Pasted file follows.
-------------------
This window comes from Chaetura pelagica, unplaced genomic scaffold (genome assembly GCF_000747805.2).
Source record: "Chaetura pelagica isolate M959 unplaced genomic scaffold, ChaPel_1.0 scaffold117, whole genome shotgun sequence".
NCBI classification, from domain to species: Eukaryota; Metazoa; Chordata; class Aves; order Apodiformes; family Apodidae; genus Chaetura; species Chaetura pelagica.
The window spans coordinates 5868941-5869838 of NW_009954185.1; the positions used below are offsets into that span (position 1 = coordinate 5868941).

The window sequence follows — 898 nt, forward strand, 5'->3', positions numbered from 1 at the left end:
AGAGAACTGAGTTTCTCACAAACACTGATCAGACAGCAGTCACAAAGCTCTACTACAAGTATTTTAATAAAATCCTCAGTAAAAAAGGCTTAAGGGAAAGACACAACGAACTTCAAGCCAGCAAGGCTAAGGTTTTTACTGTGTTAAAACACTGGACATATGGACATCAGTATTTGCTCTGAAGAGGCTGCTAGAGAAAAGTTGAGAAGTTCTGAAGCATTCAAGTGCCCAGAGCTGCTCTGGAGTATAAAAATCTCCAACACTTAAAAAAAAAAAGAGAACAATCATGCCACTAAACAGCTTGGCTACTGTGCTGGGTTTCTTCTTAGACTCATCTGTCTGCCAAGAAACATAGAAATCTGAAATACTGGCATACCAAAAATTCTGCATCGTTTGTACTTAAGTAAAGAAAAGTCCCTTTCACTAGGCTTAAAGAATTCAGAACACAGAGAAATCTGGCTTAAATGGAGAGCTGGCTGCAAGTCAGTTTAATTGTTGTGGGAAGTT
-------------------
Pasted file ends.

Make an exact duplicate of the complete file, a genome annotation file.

This window comes from Chaetura pelagica, unplaced genomic scaffold (genome assembly GCF_000747805.2).
Source record: "Chaetura pelagica isolate M959 unplaced genomic scaffold, ChaPel_1.0 scaffold117, whole genome shotgun sequence".
NCBI classification, from domain to species: Eukaryota; Metazoa; Chordata; class Aves; order Apodiformes; family Apodidae; genus Chaetura; species Chaetura pelagica.
The window spans coordinates 5868941-5869838 of NW_009954185.1; the positions used below are offsets into that span (position 1 = coordinate 5868941).

The window sequence follows — 898 nt, forward strand, 5'->3', positions numbered from 1 at the left end:
AGAGAACTGAGTTTCTCACAAACACTGATCAGACAGCAGTCACAAAGCTCTACTACAAGTATTTTAATAAAATCCTCAGTAAAAAAGGCTTAAGGGAAAGACACAACGAACTTCAAGCCAGCAAGGCTAAGGTTTTTACTGTGTTAAAACACTGGACATATGGACATCAGTATTTGCTCTGAAGAGGCTGCTAGAGAAAAGTTGAGAAGTTCTGAAGCATTCAAGTGCCCAGAGCTGCTCTGGAGTATAAAAATCTCCAACACTTAAAAAAAAAAAGAGAACAATCATGCCACTAAACAGCTTGGCTACTGTGCTGGGTTTCTTCTTAGACTCATCTGTCTGCCAAGAAACATAGAAATCTGAAATACTGGCATACCAAAAATTCTGCATCGTTTGTACTTAAGTAAAGAAAAGTCCCTTTCACTAGGCTTAAAGAATTCAGAACACAGAGAAATCTGGCTTAAATGGAGAGCTGGCTGCAAGTCAGTTTAATTGTTGTGGGAAGTT